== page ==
Fight Club - rated - KNOCKED OUT, STONE COLD

Raging Bullshit

This film managed to be both ludicrous and repellent at the same time. It's the closest I've ever come to walking out on a film. - and it wasn't because of the violence.

After a brilliant start (the director, David Fincher - Alien 3, Se7en, does great titles) and a promising setup, the film goes downhill rapidly. The cast is a good one. Brad Pitt is in fine, Twelve Monkeys form, and he's dresssed in some of the strangest outfits you'll ever see. Edward Norton is strangely unpumped - though now I realise why. Helena Bonham Carter is uncorsetted in more than one sense of the word. All three do good work (although I found Norton's "dead-man" type narration pretty uninspring). All three are wasted in this throughly stupid film.

Undergraduate is one word for it. Lightweight is another. The material is just not sensible. Why is "society" to blame for the malaise of a generation which is shocked to find that consumerism is not a fulfilling phlosophy? Why would a young man who is bored by his job (which involves him visiting and assessing the sites of gruesome car accidents for a "major automobile company") take solace in equally gruesome bareknuckle fights? Actually, I thought his job was anything but boring - hair-raising is more like it.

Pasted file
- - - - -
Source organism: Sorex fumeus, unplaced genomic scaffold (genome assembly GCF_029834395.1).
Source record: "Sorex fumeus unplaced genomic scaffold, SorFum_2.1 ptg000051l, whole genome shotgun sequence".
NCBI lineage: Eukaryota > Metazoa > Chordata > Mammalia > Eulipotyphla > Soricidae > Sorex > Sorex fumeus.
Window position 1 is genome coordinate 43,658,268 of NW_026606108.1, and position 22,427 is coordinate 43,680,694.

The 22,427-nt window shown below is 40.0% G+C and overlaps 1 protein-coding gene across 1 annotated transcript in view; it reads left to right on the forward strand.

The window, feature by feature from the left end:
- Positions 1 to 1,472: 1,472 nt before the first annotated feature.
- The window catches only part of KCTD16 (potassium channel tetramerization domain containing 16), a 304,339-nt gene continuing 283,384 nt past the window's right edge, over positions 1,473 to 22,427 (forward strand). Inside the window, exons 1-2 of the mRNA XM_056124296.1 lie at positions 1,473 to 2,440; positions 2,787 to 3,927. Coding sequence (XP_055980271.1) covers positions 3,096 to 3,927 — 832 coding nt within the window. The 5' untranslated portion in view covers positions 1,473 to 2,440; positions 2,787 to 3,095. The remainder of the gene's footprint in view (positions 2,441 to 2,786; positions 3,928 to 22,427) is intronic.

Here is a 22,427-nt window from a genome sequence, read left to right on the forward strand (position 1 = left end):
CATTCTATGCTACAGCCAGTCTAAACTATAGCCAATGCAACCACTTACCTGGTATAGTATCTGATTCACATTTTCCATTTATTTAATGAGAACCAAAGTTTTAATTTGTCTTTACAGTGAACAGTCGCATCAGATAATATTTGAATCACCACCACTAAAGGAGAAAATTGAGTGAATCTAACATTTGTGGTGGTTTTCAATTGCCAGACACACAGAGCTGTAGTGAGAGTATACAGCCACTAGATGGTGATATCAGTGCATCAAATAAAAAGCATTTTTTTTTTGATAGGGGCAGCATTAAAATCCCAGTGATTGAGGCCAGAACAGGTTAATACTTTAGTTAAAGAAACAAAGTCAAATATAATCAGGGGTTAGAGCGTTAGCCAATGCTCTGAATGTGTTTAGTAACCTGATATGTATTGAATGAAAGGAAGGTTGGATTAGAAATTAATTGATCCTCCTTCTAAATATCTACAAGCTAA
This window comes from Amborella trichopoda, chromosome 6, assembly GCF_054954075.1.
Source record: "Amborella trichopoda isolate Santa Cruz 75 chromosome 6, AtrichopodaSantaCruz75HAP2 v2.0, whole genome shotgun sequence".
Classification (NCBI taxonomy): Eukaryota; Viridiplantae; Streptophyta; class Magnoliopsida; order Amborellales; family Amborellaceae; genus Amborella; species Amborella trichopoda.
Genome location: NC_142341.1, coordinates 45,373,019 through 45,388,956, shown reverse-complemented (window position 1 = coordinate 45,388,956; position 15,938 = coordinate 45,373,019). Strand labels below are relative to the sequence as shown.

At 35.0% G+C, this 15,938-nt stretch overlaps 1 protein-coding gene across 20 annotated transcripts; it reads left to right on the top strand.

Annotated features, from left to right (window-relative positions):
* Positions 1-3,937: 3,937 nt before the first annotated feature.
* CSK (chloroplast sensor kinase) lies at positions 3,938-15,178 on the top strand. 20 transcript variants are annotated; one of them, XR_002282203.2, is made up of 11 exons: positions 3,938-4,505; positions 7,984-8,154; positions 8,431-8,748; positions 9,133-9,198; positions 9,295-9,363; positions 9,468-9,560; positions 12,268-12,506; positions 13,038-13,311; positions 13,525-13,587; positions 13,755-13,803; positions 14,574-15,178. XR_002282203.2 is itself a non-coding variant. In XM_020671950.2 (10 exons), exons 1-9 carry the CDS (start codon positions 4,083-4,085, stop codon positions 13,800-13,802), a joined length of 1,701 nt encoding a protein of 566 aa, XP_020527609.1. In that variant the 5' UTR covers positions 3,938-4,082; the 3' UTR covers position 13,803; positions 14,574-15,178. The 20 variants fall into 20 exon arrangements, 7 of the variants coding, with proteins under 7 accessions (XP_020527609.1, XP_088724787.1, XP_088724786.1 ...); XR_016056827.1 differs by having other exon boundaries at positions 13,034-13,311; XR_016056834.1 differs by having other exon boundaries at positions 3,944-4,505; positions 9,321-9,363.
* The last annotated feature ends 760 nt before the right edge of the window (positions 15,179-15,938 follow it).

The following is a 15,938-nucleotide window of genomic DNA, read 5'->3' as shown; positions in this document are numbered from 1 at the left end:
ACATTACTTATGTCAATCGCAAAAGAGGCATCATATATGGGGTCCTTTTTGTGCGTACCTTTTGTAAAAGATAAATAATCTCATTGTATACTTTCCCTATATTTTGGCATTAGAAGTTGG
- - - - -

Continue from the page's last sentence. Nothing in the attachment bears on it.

Much has been made about the violence of these bareknuckle fights. Personally, I found them cartoonish. People have their faces pounded by fists, but neither noses nor fingers break. Heads are smashed into concrete slabs and only a couple of teeth are lost. Necks are cracked against metal and no-one seemed to become a paraplegic. No one even seems to go to hospital. Only one person receives serious injury, and his injuries are made much of - because he was good-looking, and has been turned into a kind of monster.

Speaking of paraplegic: once the film took us into the self-help groups that the narrator (Norton) visits to make himself feel better, I began to turn against the film. These people are trivialised - made to look like bleeding-hearted softies, sadly pathetic and worthy of ridicule. How fitting, though, that the first group was men suffering testicular cancer. After all, the most important thing to the members of the Fight Club is their balls.

However disgraceful this treatment of the sick is, the film is at least exploring the feelings of the Narrator at that point. Once the film moves away from these scenes and towards the Fight Clubs and their members, it slides off into the realms of the ludicrous. Are the writers (screenplay by Jim Uhls from the debut novel of Chuck Palahniuk) suggesting that mindless violence is somehow better than mindless consumerism? The dialogue that spouts from Norton and Pitt at this point is just annoying.

I stayed to the end. Things blow up. Oh, and there's a twist (but isn't that compulsory these days?). It didn't help the movie. If anything, it made things stupider. The whole thing is an excruciating waste of time.